Engineers at the News Technology Group, the R&D arm of Fox Television in Los Angeles, say they have figured out a way to produce high-quality slow-motion images in high definition.
Using a Panasonic 720-line, progressive-scan, variable-speed HD camera (the HDC-27V) and the HD Station, an all-format HD disc recorder made by Germany-based DVS, they capture images at a faster frame rate than normal, 60 frames per second as opposed to 30 or 24, and then slow the footage down during playback from the disc recorder to produce the slow-motion effect.
"The HDC-27V and the DVS HD Station produce excellent slow motion," says Jim DeFilippis, vice president, television engineering for the group.
Fox Television has used the system for slow-motion (and fast-motion) effects in sitcoms Titus
and The Bernie Mac Show, both shot on HD video. Fox Sports has also been experimenting with the system.
"We're trying to get as much out of existing equipment as we can," says DeFilippis. "Progressive scan makes the video look film-like. It enhances the quality and provides better motion capture."
TV producers have to struggle to come up with good HD slow-motion. According to DeFilippis, it's difficult to run the 1080-line interlace-scanning cameras at the high frame rates needed for slow motion and still produce good-quality images.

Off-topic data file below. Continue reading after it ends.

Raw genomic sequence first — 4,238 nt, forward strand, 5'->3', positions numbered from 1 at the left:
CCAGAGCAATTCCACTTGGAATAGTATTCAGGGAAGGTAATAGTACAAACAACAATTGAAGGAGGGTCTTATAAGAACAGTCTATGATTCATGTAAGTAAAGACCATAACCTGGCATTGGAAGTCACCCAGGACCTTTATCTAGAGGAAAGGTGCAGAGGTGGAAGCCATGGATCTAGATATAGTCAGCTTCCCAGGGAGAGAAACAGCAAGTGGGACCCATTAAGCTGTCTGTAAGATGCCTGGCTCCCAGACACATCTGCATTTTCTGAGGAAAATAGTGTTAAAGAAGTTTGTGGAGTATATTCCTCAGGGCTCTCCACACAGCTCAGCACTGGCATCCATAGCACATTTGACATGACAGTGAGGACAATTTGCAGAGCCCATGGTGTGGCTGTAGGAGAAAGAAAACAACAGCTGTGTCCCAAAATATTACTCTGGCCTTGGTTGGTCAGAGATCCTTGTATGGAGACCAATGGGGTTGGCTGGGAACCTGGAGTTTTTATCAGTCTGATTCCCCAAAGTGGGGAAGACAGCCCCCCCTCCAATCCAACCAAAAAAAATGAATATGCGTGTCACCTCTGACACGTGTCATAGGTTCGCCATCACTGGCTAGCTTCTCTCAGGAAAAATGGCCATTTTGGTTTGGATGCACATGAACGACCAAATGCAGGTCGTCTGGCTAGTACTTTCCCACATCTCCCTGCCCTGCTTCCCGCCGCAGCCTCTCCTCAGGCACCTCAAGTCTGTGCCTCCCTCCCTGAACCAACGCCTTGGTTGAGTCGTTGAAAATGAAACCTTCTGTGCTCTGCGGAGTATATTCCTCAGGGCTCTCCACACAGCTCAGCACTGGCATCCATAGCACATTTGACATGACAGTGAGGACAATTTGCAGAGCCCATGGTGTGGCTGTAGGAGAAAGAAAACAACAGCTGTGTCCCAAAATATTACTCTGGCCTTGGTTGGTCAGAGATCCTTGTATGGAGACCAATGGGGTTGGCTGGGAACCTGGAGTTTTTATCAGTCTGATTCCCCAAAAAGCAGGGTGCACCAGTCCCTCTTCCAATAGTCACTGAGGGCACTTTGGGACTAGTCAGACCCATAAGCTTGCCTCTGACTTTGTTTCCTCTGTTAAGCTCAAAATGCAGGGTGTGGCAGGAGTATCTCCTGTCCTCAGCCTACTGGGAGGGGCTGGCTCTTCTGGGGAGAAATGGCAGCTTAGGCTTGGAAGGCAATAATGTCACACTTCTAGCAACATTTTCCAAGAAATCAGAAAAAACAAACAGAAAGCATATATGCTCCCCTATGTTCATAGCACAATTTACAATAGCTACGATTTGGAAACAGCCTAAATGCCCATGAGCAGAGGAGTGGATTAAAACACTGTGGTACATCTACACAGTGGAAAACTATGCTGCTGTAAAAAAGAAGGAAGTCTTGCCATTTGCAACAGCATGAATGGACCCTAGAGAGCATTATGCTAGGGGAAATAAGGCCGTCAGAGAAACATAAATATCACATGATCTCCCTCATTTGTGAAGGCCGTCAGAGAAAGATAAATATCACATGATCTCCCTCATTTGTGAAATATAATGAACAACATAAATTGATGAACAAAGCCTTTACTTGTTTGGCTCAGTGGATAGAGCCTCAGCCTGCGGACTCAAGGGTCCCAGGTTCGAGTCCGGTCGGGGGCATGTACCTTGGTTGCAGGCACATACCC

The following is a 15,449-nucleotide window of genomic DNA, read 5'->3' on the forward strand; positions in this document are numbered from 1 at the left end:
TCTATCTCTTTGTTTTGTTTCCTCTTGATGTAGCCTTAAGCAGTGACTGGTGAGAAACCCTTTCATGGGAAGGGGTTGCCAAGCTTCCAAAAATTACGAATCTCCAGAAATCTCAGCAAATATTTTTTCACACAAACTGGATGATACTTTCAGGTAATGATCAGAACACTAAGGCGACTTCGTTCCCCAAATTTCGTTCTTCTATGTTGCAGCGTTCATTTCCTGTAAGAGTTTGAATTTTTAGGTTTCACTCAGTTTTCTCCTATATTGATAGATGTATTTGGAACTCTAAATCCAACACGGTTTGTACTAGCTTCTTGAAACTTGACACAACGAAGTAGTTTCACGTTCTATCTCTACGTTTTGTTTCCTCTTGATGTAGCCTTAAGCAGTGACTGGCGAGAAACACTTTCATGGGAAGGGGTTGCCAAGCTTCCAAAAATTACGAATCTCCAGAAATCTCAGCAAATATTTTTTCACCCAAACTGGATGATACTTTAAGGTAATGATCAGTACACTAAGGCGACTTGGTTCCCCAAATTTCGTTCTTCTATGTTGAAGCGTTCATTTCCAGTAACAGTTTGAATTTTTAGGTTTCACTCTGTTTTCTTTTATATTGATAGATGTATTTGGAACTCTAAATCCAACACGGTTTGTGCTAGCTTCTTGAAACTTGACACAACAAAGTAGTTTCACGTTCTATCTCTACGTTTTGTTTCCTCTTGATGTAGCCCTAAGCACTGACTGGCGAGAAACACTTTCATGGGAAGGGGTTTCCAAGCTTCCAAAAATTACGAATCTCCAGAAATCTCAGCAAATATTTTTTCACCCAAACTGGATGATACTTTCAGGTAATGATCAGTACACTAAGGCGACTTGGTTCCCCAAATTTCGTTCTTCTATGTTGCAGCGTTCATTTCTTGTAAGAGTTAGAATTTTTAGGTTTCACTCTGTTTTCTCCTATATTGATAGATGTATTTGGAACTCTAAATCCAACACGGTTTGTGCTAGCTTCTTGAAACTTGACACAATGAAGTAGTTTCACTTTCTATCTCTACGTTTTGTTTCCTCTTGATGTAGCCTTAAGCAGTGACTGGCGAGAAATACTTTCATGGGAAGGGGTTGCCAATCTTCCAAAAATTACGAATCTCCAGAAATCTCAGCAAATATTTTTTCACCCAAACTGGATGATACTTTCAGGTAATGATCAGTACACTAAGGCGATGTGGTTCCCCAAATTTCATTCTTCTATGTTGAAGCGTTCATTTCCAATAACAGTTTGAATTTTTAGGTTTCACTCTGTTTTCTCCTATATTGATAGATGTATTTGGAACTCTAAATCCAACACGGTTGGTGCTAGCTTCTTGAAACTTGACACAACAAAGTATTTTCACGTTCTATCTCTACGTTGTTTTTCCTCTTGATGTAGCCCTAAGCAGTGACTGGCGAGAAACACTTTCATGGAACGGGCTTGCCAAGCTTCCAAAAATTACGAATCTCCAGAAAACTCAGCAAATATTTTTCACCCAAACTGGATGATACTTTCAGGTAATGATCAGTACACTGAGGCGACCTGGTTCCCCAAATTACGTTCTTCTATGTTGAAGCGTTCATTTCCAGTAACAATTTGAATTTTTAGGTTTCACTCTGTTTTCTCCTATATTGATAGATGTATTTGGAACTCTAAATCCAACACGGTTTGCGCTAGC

"Right now, it's technically not possible because of all the information that's needed to fill a 1080 interlace picture," says Ken Aagaard, vice president of technology, CBS Sports. "As far as we know, it can't be done."
To get a little slow motion into its 1080i HD football broadcasts, CBS is shooting the slow motion in standard-definition and upconverting to HD.
The News Technology Group's slow-motion system derives from post-production work it did three years ago, transferring 35mm film to 1080 progressive-scan, 24-f/s HD, DeFilippis says. The film was run through a telecine at 30 f/s (instead of film's normal 24 f/s). To get back to 24 f/s, technicians had DVS design a special disc recorder that would play back the 30-f/s material at 24 f/s.
For the two sitcoms, DeFilippis says, footage was recorded at 60 f/s and played back at 24 f/s. The DVS recorder adds a 3:2 "pulldown sequence" (alternating playback of three repeat frames and then two repeat frames) to provide clean and smooth slow motion.
DeFilippis picked the DVS recorder because it can switch frame rates "on the fly," he said. "With the disc recorders available [in the U.S.], you have to choose a frame rate and stay on it. The ability to change rates immediately gives producers more latitude."
DeFilippis says his group is waiting for the prototype Philips LDK-7000 camera from Thomson, which can capture images up to 72 f/s. It promises even better slow motion, he says, noting that the higher the capture frame rate, the smoother the slow motion. (Thomson's LDK 23, a digital super-slow-motion camera system for standard-definition digital, captures images at 90 f/s.)
For sports applications, for which portability of the recorder is important, the group may be able to use the Panasonic HDC-150 digital VTR, DeFilippis says. It is able to play back video at variable speeds up to 60 f/s.